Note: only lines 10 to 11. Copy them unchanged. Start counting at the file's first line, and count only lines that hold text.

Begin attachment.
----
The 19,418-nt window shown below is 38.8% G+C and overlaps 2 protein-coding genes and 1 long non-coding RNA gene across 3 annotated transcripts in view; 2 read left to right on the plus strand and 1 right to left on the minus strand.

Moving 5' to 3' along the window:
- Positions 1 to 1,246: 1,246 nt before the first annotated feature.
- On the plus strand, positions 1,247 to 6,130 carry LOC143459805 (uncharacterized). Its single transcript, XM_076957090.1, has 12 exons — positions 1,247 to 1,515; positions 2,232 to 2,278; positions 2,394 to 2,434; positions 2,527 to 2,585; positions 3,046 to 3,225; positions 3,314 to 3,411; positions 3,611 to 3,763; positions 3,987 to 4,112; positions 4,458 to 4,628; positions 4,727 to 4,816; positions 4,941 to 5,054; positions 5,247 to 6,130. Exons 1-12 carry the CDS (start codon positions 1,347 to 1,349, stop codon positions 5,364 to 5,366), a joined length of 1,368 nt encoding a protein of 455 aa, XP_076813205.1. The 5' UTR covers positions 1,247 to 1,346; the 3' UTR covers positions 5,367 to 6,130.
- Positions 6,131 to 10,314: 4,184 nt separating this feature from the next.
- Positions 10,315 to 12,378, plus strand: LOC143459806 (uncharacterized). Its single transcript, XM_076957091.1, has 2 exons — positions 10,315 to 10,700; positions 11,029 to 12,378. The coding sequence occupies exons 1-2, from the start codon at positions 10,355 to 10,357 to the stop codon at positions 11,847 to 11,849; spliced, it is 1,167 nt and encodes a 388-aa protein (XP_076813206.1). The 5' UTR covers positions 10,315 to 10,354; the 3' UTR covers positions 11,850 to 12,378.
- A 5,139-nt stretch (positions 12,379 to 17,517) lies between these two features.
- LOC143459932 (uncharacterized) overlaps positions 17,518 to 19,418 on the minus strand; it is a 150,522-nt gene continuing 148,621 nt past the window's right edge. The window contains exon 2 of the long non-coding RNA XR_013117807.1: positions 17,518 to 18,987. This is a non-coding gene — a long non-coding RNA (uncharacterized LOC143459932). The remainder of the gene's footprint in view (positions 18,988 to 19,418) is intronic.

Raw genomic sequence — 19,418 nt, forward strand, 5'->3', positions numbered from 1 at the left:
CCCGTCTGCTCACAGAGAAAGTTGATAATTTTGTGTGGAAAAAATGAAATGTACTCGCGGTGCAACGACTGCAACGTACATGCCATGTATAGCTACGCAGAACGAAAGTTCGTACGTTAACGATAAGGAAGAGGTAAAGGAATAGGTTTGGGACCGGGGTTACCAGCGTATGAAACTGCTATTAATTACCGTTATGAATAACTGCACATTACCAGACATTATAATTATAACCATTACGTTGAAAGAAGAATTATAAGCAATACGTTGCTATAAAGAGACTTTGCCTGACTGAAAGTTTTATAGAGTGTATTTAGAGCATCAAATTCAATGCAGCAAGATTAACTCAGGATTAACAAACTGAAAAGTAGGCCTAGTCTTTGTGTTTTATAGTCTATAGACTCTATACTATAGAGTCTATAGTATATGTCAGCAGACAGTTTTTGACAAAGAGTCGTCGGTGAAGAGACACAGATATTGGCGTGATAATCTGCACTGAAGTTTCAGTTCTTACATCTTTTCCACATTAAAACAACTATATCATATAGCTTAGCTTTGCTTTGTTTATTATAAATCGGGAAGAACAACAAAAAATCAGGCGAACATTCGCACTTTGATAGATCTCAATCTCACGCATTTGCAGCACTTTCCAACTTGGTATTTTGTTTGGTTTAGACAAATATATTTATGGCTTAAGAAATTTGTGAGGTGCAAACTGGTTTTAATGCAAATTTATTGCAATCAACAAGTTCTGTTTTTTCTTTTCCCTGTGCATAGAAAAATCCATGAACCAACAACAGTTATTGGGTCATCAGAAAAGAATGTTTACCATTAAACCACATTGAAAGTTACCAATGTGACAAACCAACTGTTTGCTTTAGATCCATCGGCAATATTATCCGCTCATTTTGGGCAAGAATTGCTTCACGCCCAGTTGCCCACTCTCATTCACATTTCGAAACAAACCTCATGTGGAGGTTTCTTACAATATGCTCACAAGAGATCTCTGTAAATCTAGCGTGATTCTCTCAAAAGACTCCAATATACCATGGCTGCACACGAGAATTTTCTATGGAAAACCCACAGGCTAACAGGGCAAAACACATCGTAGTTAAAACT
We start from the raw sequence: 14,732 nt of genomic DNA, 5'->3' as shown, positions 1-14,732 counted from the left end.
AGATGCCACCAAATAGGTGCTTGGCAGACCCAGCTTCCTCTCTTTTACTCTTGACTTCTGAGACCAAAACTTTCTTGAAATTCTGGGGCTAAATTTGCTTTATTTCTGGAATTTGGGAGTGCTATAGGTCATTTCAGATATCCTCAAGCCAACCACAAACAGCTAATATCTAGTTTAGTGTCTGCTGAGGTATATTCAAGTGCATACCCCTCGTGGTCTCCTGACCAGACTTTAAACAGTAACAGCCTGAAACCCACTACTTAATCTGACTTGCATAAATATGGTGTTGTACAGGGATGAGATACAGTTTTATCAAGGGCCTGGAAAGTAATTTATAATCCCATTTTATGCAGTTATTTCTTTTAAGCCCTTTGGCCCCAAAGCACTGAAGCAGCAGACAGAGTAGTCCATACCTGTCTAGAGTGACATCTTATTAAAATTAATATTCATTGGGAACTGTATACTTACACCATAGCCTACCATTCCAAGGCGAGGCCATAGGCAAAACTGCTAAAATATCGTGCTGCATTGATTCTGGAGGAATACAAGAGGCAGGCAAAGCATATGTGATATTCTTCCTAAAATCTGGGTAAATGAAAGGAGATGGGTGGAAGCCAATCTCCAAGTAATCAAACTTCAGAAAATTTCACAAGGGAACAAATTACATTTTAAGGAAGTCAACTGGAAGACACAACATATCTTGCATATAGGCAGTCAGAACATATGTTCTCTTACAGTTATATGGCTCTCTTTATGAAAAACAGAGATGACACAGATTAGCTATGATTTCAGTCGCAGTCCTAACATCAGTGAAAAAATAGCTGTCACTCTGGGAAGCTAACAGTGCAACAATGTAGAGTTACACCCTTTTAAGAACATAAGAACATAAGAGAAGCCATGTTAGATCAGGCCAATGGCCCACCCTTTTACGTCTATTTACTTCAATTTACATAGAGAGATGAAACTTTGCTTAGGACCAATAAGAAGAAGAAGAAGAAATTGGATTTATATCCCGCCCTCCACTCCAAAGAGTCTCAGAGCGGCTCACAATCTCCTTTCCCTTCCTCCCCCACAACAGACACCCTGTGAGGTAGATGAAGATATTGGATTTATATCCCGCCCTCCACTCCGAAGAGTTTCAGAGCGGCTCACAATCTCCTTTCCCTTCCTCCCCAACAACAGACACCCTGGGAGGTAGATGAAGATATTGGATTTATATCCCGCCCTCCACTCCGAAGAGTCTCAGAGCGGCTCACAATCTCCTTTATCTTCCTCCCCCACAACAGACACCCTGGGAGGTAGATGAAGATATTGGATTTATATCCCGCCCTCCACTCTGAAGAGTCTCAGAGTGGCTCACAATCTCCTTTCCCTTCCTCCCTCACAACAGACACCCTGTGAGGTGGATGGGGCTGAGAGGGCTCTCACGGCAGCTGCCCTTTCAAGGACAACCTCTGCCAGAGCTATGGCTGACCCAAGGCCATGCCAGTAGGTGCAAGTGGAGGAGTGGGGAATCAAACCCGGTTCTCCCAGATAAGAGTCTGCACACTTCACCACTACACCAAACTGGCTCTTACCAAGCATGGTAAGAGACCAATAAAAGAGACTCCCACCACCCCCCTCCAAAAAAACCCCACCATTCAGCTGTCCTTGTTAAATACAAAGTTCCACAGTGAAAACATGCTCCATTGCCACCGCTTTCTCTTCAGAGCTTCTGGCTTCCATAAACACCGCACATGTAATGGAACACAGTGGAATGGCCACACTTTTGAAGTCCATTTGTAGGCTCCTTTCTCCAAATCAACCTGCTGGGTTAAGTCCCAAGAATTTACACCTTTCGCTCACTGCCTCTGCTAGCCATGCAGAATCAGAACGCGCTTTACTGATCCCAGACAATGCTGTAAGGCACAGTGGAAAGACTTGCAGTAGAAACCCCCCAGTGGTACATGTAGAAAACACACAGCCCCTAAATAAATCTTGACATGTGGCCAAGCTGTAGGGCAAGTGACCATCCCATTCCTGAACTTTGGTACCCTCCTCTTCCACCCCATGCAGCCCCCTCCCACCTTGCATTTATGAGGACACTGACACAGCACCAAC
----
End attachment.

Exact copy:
CCCGTCTGCTCACAGAGAAAGTTGATAATTTTGTGTGGAAAAAATGAAATGTACTCGCGGTGCAACGACTGCAACGTACATGCCATGTATAGCTACGCAGAACGAAAGTTCGTACGTTAACGATAAGGAAGAGGTAAAGGAATAGGTTTGGGACCGGGGTTACCAGCGTATGAAACTGCTATTAATTACCGTTATGAATAACTGCACATTACCAGACATTATAATTATAACCATTACGTTGAAAGAAGAATTATAAGCAATACGTTGCTATAAAGAGACTTTGCCTGACTGAAAGTTTTATAGAGTGTATTTAGAGCATCAAATTCAATGCAGCAAGATTAACTCAGGATTAACAAACTGAAAAGTAGGCCTAGTCTTTGTGTTTTATAGTCTATAGACTCTATACTATAGAGTCTATAGTATATGTCAGCAGACAGTTTTTGACAAAGAGTCGTCGGTGAAGAGACACAGATATTGGCGTGATAATCTGCACTGAAGTTTCAGTTCTTACATCTTTTCCACATTAAAACAACTATATCATATAGCTTAGCTTTGCTTTGTTTATTATAAATCGGGAAGAACAACAAAAAATCAGGCGAACATTCGCACTTTGATAGATCTCAATCTCACGCATTTGCAGCACTTTCCAACTTGGTATTTTGTTTGGTTTAGACAAATATATTTATGGCTTAAGAAATTTGTGAGGTGCAAACTGGTTTTAATGCAAATTTATTGCAATCAACAAGTTCTGTTTTTTCTTTTCCCTGTGCATAGAAAAATCCATGAACCAACAACAGTTATTGGGTCATCAGAAAAGAATGTTTACCATTAAACCACATTGAAAGTTACCAATGTGACAAACCAACTGTTTGCTTTAGATCCATCGGCAATATTATCCGCTCATTTTGGGCAAGAATTGCTTCACGCCCAGTTGCCCACTCTCATTCACATTTCGAAACAAACCTCATGTGGAGGTTTCTTACAATATGCTCACAAGAGATCTCTGTAAATCTAGCGTGATTCTCTCAAAAGACTCCAATATACCATGGCTGCACACGAGAATTTTCTATGGAAAACCCACAGGCTAACAGGGCAAAACACATCGTAGTTAAAACT
We start from the raw sequence: 14,732 nt of genomic DNA, 5'->3' as shown, positions 1-14,732 counted from the left end.